Eventually the Lord appears to Habakkuk and commands his servant to write the divine answer on a tablet (v. 2). There seems to be a reminder in this method of how God gave his law and other matters to Israel centuries before at Mount Sinai, which would be a reminder that the Lord had not changed the righteous requirements he delivered to his people when he made a covenant with them.
Habakkuk was to write it clearly so that a messenger, who was assigned to go somewhere with the message, would not have to stop and study it because it was difficult to decipher. I suppose we have here an illustration of how careful the Lord’s servants should be in making clear what the Lord has said. The answer that Habakkuk would receive was not designed only for his personal benefit, but was also intended for the benefit of other believers.
The message states several important doctrines which the Lord wanted his servant to absorb and then pass on to others. Here are two such doctrines. First, Habakkuk receives a reminder about the sovereignty of God. There is an appointed time (v. 3), even if its fulfilment seems slow. If the Lord is referring to the appointed time of Babylon, then the fulfilment would not occur until the end of the seventy years’ captivity in Babylon. Nevertheless the Lord’s timing would be followed, no matter what the plans of the Babylonian rulers were.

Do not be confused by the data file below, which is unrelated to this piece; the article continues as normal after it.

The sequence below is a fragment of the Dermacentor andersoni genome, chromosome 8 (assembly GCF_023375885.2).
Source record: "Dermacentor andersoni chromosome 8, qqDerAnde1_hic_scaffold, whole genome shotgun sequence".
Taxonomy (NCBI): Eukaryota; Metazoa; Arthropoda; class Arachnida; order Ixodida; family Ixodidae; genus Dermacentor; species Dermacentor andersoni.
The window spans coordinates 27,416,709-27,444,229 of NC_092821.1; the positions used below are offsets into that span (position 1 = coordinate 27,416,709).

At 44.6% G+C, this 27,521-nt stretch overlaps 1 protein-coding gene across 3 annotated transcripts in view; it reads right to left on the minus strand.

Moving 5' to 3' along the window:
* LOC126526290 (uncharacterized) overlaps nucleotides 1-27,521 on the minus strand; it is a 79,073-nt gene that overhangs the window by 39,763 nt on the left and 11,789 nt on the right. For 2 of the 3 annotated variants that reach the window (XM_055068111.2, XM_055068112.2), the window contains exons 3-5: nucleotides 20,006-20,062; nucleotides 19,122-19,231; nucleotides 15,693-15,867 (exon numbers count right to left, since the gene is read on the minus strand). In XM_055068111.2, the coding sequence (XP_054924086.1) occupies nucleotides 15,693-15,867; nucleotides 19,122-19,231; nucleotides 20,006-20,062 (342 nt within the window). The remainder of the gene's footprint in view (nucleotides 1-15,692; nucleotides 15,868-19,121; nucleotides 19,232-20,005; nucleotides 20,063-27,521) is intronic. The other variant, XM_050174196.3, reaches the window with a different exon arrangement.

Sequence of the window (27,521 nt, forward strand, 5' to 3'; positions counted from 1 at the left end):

Second, Habakkuk is reminded about the Lord’s knowledge of the heart of his enemy. God is fully aware that the soul of the Babylonian leader is proud and sinful, and that he is marked by unrighteousness (v. 4). Later in the chapter God will spell out his knowledge of the Babylonian leader to Habakkuk. At least, this means that God’s intention to use Nebuchadnezzar was not based on ignorance of his character.